But how to rid the atmosphere of cirrus clouds is “a tricky question” and has so far been studied only with computer models, Lohmann says. Cirrus clouds occur naturally at altitudes of about 6–13 km in midlatitudes. Seeding the atmosphere with mineral dust, such as from the Sahara desert, could form them at warmer temperatures and lower altitudes. Consequently, they would contain fewer, larger ice crystals that would sediment faster, leading to shorter-lived cirrus clouds and reduced warming.
Cirrus-cloud thinning is the only climate intervention that targets IR radiation. It would change precipitation patterns less than the solar radiation modification methods, Lohmann says. One danger “would be if you put the material in the wrong place, you would form cirrus clouds where you don’t want them, and that could lead to warming.” But clouds are just around for hours to days, so you can easily stop the process, she says. Greenhouse gases, by contrast, remain for decades.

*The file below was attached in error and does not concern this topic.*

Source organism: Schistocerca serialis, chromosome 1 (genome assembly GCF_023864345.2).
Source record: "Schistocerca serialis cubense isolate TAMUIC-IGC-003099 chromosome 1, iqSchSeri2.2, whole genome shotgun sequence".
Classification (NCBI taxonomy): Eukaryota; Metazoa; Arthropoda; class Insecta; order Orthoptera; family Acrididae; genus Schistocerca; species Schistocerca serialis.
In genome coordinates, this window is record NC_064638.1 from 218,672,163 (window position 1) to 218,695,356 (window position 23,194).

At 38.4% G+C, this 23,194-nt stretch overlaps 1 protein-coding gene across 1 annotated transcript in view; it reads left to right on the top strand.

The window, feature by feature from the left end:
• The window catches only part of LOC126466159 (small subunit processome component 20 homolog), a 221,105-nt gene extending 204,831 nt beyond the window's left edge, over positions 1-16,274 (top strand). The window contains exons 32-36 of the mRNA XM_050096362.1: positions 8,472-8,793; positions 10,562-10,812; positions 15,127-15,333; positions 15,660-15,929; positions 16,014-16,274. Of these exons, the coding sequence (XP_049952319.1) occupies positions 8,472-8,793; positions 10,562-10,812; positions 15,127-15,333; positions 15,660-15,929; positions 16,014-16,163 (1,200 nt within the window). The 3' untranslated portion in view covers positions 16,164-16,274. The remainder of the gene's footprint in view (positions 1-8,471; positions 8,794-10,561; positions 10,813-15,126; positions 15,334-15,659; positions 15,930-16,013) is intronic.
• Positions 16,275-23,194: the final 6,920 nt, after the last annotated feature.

Still, like the other climate intervention approaches, cirrus-cloud thinning is a Band-Aid, not a solution. “Anything we do, short of removing CO2 from the atmosphere, just addresses symptoms. That is doable for a limited time, but if greenhouse gases continue to rise and we need to offset to a larger and larger extent, that would be problematic,” says Lohmann. “I see climate intervention coming into effect for a limited time until we get rid of CO2 from the atmosphere and stop emitting greenhouse gases.”